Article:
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Save our rivers from sand mafia

Historically, illegal and unscientific sand mining have taken a toll on rivers and the ecosystem around them. Sand mafias have continued to thrive under political patronage.

Published: 11th September 2021 03:53 AM  |   Last Updated: 11th September 2021 03:53 AM   |  A+A-

Sand mining underway at a riverbed, repersentational image

Mining at a river bed (Representational Photo | EPS)

Historically, illegal and unscientific sand mining have taken a toll on rivers and the ecosystem around them. Sand mafias have continued to thrive under political patronage. They work under the cover of darkness and leave a trail of destruction. Excessive sand mining has altered river beds and even forced the water bodies to change their course. River banks have faced erosion, with flooding becoming a new normal. Some rivers have even died a natural death. 

On the flip side, many states in the country reel under an acute shortage in the supply of sand. As per a back-of-the-envelope calculation, for every tonne of cement, the construction industry needs about six to seven times more tonnes of sand and gravel to prepare the concrete mix. This shows the massive requirement of sand in a country that is constantly under development. There are other issues too, related to quality and pricing. As per a report by the United Nations Environment Programme, India and China lead the pack of countries that have taken sand mining to an unsustainable level far exceeding the replenishment rate.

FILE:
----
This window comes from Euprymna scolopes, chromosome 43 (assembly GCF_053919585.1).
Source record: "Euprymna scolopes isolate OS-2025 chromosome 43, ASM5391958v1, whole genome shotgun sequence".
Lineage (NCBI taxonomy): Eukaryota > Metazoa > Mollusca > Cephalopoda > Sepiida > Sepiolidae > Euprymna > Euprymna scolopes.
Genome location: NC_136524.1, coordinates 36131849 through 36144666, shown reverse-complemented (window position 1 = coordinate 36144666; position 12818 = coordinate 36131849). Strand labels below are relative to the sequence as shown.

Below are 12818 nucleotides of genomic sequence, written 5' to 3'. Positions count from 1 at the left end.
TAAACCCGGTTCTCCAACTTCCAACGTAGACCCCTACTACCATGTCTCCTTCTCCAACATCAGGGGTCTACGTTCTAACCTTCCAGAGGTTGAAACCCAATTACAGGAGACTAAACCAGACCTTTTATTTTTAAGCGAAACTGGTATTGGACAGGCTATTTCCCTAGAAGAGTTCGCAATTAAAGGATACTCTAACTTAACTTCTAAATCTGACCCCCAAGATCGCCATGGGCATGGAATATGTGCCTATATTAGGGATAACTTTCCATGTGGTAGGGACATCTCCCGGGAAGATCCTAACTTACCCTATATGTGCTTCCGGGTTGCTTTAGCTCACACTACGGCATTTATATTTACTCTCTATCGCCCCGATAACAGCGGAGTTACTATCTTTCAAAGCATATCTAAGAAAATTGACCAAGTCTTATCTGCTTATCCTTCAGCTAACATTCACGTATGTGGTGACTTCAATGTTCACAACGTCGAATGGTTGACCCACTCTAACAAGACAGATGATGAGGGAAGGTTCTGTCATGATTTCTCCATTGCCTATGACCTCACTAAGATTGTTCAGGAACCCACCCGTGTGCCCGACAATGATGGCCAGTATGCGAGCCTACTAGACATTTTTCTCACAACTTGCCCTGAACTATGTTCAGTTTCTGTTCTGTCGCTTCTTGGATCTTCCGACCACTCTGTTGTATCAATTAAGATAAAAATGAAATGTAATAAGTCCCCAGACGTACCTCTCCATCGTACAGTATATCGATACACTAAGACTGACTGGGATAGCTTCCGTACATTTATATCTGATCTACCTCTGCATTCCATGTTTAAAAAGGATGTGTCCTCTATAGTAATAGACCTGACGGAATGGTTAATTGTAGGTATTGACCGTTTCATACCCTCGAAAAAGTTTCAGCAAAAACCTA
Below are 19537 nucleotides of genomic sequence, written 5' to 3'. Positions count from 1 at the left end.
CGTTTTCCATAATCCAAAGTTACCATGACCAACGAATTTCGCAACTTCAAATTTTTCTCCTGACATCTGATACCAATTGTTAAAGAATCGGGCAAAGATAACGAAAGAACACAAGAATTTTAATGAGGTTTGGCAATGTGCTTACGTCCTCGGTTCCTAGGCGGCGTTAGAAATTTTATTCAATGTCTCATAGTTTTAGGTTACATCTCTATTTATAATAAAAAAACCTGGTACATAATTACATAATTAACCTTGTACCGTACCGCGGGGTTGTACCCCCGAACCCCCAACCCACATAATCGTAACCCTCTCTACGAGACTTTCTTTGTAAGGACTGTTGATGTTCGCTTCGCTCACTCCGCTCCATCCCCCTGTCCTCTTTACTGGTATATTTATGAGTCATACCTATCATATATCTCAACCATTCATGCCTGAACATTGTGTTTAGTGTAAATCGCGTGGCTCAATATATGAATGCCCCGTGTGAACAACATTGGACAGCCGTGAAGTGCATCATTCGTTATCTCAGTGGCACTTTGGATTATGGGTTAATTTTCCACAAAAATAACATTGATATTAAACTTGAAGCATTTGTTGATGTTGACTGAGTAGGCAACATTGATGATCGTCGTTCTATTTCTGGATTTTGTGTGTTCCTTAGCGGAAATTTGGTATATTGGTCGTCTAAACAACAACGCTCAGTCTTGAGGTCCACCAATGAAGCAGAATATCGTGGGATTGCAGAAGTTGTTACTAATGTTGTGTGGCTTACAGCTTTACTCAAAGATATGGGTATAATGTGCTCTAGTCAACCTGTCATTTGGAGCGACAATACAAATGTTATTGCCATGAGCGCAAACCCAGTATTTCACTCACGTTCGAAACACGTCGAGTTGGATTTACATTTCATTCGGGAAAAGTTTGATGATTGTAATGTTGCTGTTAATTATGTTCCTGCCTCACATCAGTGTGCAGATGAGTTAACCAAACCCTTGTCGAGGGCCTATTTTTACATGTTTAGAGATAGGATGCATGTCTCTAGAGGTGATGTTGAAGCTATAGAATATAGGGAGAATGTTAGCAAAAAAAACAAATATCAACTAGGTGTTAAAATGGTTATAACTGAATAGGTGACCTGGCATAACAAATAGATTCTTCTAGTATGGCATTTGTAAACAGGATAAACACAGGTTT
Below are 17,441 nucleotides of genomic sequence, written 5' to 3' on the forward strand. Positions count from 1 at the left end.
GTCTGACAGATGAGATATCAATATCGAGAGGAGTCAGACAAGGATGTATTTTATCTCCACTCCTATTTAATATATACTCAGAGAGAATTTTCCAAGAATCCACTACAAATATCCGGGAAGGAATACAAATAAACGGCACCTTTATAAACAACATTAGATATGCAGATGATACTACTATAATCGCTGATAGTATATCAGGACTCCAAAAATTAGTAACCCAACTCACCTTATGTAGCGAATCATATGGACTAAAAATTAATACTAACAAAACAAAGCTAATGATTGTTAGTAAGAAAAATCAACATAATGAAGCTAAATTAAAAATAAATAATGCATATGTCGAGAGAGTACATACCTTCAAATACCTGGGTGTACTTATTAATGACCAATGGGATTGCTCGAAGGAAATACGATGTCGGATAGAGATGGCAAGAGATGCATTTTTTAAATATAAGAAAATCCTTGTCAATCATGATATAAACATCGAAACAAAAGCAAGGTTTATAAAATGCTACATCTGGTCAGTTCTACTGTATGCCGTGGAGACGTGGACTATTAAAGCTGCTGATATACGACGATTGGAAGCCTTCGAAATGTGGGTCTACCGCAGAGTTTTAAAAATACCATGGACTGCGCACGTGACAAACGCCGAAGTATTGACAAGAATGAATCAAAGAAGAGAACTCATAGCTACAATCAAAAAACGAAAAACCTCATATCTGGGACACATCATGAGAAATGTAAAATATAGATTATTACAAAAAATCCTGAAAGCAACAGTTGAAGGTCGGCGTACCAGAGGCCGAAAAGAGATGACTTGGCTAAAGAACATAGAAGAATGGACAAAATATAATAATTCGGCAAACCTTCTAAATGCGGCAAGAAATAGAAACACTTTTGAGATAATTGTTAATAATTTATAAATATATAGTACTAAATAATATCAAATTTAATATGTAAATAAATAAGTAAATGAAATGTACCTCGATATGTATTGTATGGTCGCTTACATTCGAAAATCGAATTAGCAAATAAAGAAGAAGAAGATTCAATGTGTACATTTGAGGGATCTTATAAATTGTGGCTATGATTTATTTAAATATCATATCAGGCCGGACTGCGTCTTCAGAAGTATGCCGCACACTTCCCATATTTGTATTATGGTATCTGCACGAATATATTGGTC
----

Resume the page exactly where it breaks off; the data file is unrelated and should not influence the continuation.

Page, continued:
This newspaper’s recent articles on illegal sand mining at the Cooum River mouth, near the Marina beach in Chennai, have brought the spotlight back on the issue. The administration has immediately swung into action to probe the illegal activities. In Tamil Nadu, the state PWD is the sole authority to mine and sell sand. Some states, including TN, now also promote import of m-sand or crushed stone sand from countries such as Malaysia. A steady supply of sand is vital for the smooth functioning of the real estate and construction sectors.

But the highly volatile freight charge and exorbitant landing cost may be acting as a deterrent. Recently, TN’s PWD minister said steps would be taken to check the quality of the m-sand, manufactured and sold by private players, and stop the sale of poor-quality m-sand. It is high time that state governments looked for alternative sources of sand since a supply shortage can debilitate the economic growth of the nation. They have to beef up the vigil and protect our rivers. We owe this to the future generations.



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